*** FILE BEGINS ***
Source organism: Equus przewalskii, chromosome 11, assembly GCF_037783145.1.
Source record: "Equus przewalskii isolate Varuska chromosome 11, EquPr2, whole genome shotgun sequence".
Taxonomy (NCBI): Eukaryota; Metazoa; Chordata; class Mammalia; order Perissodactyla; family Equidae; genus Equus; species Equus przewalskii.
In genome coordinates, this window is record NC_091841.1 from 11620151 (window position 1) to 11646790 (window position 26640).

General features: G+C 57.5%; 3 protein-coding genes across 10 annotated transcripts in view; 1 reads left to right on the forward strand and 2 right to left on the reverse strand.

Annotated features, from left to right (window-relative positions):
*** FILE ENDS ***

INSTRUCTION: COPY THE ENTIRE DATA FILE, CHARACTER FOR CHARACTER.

Source organism: Equus przewalskii, chromosome 11, assembly GCF_037783145.1.
Source record: "Equus przewalskii isolate Varuska chromosome 11, EquPr2, whole genome shotgun sequence".
Taxonomy (NCBI): Eukaryota; Metazoa; Chordata; class Mammalia; order Perissodactyla; family Equidae; genus Equus; species Equus przewalskii.
In genome coordinates, this window is record NC_091841.1 from 11620151 (window position 1) to 11646790 (window position 26640).

General features: G+C 57.5%; 3 protein-coding genes across 10 annotated transcripts in view; 1 reads left to right on the forward strand and 2 right to left on the reverse strand.

Annotated features, from left to right (window-relative positions):